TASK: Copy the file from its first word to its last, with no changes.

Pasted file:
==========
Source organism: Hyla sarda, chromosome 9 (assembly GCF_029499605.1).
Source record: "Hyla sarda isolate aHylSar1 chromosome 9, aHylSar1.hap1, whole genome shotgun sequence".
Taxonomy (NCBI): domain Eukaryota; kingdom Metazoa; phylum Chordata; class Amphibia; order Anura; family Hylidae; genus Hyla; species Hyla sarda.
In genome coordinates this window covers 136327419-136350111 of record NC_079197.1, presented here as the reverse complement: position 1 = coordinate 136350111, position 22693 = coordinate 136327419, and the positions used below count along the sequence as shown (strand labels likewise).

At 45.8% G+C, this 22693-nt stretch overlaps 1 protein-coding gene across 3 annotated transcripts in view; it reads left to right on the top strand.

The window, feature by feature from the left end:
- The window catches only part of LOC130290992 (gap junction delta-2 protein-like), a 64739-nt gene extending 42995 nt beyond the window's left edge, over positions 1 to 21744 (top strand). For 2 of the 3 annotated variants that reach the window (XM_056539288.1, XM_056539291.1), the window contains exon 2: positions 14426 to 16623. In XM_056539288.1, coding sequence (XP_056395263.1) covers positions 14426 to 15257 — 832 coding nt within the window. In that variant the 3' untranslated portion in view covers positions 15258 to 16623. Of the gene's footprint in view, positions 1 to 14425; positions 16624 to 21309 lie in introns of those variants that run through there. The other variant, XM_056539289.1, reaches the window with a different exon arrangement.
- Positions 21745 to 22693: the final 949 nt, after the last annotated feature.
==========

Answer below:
Source organism: Hyla sarda, chromosome 9 (assembly GCF_029499605.1).
Source record: "Hyla sarda isolate aHylSar1 chromosome 9, aHylSar1.hap1, whole genome shotgun sequence".
Taxonomy (NCBI): domain Eukaryota; kingdom Metazoa; phylum Chordata; class Amphibia; order Anura; family Hylidae; genus Hyla; species Hyla sarda.
In genome coordinates this window covers 136327419-136350111 of record NC_079197.1, presented here as the reverse complement: position 1 = coordinate 136350111, position 22693 = coordinate 136327419, and the positions used below count along the sequence as shown (strand labels likewise).

At 45.8% G+C, this 22693-nt stretch overlaps 1 protein-coding gene across 3 annotated transcripts in view; it reads left to right on the top strand.

The window, feature by feature from the left end:
- The window catches only part of LOC130290992 (gap junction delta-2 protein-like), a 64739-nt gene extending 42995 nt beyond the window's left edge, over positions 1 to 21744 (top strand). For 2 of the 3 annotated variants that reach the window (XM_056539288.1, XM_056539291.1), the window contains exon 2: positions 14426 to 16623. In XM_056539288.1, coding sequence (XP_056395263.1) covers positions 14426 to 15257 — 832 coding nt within the window. In that variant the 3' untranslated portion in view covers positions 15258 to 16623. Of the gene's footprint in view, positions 1 to 14425; positions 16624 to 21309 lie in introns of those variants that run through there. The other variant, XM_056539289.1, reaches the window with a different exon arrangement.
- Positions 21745 to 22693: the final 949 nt, after the last annotated feature.